Jason Andrescavage is an alumni of the Photography Department at City College of San Francisco and earned a Masters Degree in Photography from Kingston University in London in 2014. He has been creating photographs for 10 years concentrating on traditional film and analog wet darkroom techniques. Jason also shares his knowledge at Harvey Milk Photo Center in San Francisco, CA where he teaches photography and darkroom techniques. See our interview with him below:
Jason – how do you think the Photography Program at CCSF help prepare you for a masters program in photography?
I think the CCSF Program is a great first step on the road to a graduate degree because of the intensive technical courses on offer throughout the curriculum. If you are willing to put in the time as a student, there is absolutely no limit to what you can accomplish there. Between the facility and the amazing faculty I was always able to grow as an artist and a practitioner during my time there. In addition to the technical courses, the artistic development classes, business courses, and comprehensive history curriculum I always felt like I was well prepared for a graduate-level education.
Was graduate school always your goal?
No! I started at CCSF as a pure hobbyist looking to get some instruction and improve my photography. It’s hard to understate how important my time at CCSF was in changing my mind in regards to photography as a profession and academic pursuit versus a pleasant pastime. The steady pace of advancing skills and knowledge through the curriculum was addicting and led me to want to continue on to the next level.
PUT IN THE WORK! The CCSF Photo Department as a resource is second to none, and someone who is truly serious about growing as a photographer would have no excuse not to exploit it to the fullest. When I was a student at CCSF, I would frequently be at class or in the darkroom 4 nights a week, and Saturdays. If I wasn’t at work or on location shooting photos, there was a good chance I was on campus. And I was a part time student! When I got to my Masters Program, I was already used to the serious work commitment required and I was able to enjoy the experience all the more thanks to the reduction in stress that meant for me.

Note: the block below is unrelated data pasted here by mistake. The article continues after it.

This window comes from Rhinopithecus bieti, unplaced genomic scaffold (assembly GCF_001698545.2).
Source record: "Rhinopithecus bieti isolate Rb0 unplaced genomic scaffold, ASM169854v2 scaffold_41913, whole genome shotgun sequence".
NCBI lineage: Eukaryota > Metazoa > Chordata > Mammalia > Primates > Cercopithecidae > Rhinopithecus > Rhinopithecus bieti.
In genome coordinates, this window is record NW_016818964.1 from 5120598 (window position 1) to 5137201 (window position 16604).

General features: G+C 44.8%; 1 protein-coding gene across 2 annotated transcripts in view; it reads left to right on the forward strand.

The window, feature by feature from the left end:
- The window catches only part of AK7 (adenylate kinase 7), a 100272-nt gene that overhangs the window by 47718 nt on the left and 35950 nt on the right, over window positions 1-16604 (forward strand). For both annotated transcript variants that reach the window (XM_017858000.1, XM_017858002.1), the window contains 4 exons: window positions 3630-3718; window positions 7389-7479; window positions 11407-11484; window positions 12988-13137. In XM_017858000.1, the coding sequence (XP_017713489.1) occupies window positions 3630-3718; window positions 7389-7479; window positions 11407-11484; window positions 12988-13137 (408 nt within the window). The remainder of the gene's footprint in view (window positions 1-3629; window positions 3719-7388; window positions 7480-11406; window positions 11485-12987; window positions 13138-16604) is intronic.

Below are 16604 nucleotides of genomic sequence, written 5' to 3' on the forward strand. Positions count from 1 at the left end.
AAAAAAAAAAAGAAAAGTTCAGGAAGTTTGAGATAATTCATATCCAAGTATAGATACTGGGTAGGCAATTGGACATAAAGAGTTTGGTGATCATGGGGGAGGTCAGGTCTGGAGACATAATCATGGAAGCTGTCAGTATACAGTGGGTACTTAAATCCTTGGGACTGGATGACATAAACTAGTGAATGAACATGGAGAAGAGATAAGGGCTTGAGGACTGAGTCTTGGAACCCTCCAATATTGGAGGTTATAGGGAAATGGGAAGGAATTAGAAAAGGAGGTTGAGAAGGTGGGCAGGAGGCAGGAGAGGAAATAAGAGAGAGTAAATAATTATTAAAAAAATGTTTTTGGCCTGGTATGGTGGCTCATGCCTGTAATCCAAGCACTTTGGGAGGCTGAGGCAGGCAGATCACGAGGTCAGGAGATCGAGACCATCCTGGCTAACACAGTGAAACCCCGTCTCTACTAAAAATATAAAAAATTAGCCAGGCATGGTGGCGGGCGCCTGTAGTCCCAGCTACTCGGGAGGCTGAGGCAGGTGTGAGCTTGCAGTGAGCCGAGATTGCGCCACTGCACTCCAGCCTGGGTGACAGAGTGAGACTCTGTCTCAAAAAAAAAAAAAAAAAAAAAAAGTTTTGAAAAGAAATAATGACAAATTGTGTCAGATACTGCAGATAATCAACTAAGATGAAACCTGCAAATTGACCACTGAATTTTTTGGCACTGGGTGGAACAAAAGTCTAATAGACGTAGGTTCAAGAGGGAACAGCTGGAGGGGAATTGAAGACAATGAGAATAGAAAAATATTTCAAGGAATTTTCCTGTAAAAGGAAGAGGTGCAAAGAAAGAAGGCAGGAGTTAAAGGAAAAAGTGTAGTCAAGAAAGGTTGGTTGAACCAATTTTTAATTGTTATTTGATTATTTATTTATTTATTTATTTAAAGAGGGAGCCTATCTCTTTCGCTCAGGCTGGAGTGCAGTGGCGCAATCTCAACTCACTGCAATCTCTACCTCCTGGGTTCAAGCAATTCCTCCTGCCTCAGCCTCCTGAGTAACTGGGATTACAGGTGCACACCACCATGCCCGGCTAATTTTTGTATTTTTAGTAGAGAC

What made you focus on traditional film and darkroom techniques?
It wasn’t specifically a “film-vs-digital” choice to continue on with traditional film. I started photography with an inexpensive 35mm SLR I bought on Ebay. At the time, the first class in the CCSF Program was Photo51, and it was still a film-only course. As I worked up through all the classes in the Program and became more competent behind the lens and in the darkroom, my style and choices evolved around the medium. At some point, the look I got was so tied up in traditional wet photography that a digital practice just wasn’t an option for my personal work. Since then I’ve gone even farther down that rabbit hole, shooting my most recent project with an 8×10 camera and paper negatives.
Do you have a go-to camera and lens?
I shot with a 35mm Leica R4 SLR for many years with the occasional medium format roll here and there. Right before I went to grad school I bought a medium format camera for the work I would be doing there and have since then not shot any 35mm besides for backup purposes. During my grad program in in the years since I have moved up to large format 8×10 for specific projects while doing my typical work in medium format.
The two cameras in my bag are:
-Hasselblad 500C with 80mm and 150mm lenses.
-AGFA Ansco 8×10 from old timey times with a newer Schneider 300mm lens.
What is your main source of ideas or inspiration for your work?
It really depends on the project, but for the last few years inspiration for my large format project has come from early artist photographers such as Henry Peach Robinson and Julia Margaret Cameron, up through the Pictorialists- and especially California Pictorialist Anne Brigman. My inspirations for my typical work include the works of Lillian Bassman, Dan Winters, Richard Avedon, and Tim Walker.